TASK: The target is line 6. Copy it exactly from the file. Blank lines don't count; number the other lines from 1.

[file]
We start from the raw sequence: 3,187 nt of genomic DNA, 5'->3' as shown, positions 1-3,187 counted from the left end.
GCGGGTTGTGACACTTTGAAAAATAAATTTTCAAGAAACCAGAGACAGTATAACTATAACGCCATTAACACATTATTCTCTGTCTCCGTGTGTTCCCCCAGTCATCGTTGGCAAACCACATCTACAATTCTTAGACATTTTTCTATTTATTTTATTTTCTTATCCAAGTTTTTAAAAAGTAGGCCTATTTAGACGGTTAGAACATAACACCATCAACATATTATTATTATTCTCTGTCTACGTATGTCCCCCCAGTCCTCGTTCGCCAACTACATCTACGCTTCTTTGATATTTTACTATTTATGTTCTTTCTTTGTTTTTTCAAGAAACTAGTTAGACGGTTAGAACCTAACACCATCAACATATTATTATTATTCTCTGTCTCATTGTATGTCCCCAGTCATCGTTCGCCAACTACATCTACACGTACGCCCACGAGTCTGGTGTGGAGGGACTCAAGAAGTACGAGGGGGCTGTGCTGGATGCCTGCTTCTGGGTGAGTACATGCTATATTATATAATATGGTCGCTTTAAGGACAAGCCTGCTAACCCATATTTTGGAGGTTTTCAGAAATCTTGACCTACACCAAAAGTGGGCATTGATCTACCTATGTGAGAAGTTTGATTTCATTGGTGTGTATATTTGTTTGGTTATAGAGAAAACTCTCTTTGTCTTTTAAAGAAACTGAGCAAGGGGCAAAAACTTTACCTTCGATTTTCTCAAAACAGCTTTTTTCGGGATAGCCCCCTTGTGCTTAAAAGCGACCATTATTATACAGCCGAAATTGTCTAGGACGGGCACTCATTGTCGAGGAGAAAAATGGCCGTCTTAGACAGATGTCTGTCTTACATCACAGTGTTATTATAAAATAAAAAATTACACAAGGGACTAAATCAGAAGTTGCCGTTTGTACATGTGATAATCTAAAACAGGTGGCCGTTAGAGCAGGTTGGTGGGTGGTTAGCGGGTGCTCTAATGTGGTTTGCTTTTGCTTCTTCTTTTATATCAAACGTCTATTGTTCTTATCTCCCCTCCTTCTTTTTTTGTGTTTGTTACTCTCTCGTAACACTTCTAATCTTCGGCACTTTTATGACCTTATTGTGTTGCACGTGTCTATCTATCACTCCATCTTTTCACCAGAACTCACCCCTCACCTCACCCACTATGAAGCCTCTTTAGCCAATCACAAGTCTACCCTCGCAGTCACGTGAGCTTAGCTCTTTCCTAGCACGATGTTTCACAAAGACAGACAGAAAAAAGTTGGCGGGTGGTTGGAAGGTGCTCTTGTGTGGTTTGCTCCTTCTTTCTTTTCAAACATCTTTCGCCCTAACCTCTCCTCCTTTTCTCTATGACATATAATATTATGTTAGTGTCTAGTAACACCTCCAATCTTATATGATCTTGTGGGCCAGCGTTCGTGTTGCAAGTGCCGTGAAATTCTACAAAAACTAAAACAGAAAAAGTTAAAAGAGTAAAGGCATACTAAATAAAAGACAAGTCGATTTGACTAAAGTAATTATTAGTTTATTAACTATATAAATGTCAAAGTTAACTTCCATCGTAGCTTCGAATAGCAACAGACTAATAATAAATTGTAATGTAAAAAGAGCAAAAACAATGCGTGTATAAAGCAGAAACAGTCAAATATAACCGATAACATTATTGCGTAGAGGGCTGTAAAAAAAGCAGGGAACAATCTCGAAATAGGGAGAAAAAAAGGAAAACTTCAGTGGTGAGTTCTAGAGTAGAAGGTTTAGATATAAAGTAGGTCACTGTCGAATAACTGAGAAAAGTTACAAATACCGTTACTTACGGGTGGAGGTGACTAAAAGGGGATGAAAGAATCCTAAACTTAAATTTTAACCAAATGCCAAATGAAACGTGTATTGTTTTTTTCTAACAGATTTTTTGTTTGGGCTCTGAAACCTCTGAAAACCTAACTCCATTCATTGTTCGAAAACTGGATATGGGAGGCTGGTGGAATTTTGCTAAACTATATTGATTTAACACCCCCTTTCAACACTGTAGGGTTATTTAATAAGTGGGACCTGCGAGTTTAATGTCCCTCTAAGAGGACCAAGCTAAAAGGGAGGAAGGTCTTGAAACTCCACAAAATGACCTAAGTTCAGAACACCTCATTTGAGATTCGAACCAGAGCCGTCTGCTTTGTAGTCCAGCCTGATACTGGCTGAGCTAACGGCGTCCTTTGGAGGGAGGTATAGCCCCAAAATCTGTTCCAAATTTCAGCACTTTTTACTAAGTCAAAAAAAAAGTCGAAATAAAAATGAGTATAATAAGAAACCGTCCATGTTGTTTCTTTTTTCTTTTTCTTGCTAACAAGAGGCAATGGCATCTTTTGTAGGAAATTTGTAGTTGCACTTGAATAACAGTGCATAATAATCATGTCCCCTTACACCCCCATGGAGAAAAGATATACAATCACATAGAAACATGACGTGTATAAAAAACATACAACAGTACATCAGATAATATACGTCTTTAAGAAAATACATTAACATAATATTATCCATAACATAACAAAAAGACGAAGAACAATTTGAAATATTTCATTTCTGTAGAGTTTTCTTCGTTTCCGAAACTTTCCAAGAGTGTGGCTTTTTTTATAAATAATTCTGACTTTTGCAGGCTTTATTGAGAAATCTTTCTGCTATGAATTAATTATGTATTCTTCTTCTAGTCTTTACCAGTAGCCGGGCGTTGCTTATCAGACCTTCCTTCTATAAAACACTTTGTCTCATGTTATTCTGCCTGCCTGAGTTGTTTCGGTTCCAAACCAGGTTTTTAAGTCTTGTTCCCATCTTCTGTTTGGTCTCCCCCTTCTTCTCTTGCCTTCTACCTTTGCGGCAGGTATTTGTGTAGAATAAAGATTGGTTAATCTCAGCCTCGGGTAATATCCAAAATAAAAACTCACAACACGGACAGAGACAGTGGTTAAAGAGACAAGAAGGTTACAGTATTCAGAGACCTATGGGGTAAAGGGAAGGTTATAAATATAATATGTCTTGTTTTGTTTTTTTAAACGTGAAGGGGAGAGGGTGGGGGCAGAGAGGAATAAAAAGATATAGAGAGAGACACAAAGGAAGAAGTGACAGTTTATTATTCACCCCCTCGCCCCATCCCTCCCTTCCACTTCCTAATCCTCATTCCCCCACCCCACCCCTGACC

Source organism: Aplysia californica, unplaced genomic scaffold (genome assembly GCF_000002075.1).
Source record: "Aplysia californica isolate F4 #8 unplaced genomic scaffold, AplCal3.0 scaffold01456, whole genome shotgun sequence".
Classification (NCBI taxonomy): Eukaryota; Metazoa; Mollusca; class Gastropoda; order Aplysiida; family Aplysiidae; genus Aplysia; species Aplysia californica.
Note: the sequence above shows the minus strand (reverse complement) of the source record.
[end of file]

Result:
Note: the sequence above shows the minus strand (reverse complement) of the source record.